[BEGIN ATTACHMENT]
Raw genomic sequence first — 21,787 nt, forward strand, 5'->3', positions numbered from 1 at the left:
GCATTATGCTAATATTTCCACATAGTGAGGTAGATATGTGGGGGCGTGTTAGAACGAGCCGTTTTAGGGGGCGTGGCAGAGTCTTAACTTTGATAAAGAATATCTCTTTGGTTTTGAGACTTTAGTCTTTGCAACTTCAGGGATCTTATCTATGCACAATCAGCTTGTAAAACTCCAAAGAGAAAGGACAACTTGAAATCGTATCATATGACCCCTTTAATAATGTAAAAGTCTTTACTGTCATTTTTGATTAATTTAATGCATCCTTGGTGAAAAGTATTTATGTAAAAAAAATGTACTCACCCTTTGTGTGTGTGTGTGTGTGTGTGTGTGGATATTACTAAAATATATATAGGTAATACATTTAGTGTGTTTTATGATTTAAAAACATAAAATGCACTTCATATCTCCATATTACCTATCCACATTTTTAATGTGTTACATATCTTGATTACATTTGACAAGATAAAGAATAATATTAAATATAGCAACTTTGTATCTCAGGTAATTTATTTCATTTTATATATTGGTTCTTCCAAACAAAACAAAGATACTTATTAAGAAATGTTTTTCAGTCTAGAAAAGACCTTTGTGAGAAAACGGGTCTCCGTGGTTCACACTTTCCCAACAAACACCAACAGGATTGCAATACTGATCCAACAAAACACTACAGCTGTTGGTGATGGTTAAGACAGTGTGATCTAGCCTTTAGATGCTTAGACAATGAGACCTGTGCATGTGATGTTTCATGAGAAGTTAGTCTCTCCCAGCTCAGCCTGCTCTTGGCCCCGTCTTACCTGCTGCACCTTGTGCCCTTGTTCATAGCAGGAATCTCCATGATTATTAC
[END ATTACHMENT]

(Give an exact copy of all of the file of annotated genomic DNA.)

Raw genomic sequence first — 21,787 nt, forward strand, 5'->3', positions numbered from 1 at the left:
GCATTATGCTAATATTTCCACATAGTGAGGTAGATATGTGGGGGCGTGTTAGAACGAGCCGTTTTAGGGGGCGTGGCAGAGTCTTAACTTTGATAAAGAATATCTCTTTGGTTTTGAGACTTTAGTCTTTGCAACTTCAGGGATCTTATCTATGCACAATCAGCTTGTAAAACTCCAAAGAGAAAGGACAACTTGAAATCGTATCATATGACCCCTTTAATAATGTAAAAGTCTTTACTGTCATTTTTGATTAATTTAATGCATCCTTGGTGAAAAGTATTTATGTAAAAAAAATGTACTCACCCTTTGTGTGTGTGTGTGTGTGTGTGTGTGGATATTACTAAAATATATATAGGTAATACATTTAGTGTGTTTTATGATTTAAAAACATAAAATGCACTTCATATCTCCATATTACCTATCCACATTTTTAATGTGTTACATATCTTGATTACATTTGACAAGATAAAGAATAATATTAAATATAGCAACTTTGTATCTCAGGTAATTTATTTCATTTTATATATTGGTTCTTCCAAACAAAACAAAGATACTTATTAAGAAATGTTTTTCAGTCTAGAAAAGACCTTTGTGAGAAAACGGGTCTCCGTGGTTCACACTTTCCCAACAAACACCAACAGGATTGCAATACTGATCCAACAAAACACTACAGCTGTTGGTGATGGTTAAGACAGTGTGATCTAGCCTTTAGATGCTTAGACAATGAGACCTGTGCATGTGATGTTTCATGAGAAGTTAGTCTCTCCCAGCTCAGCCTGCTCTTGGCCCCGTCTTACCTGCTGCACCTTGTGCCCTTGTTCATAGCAGGAATCTCCATGATTATTAC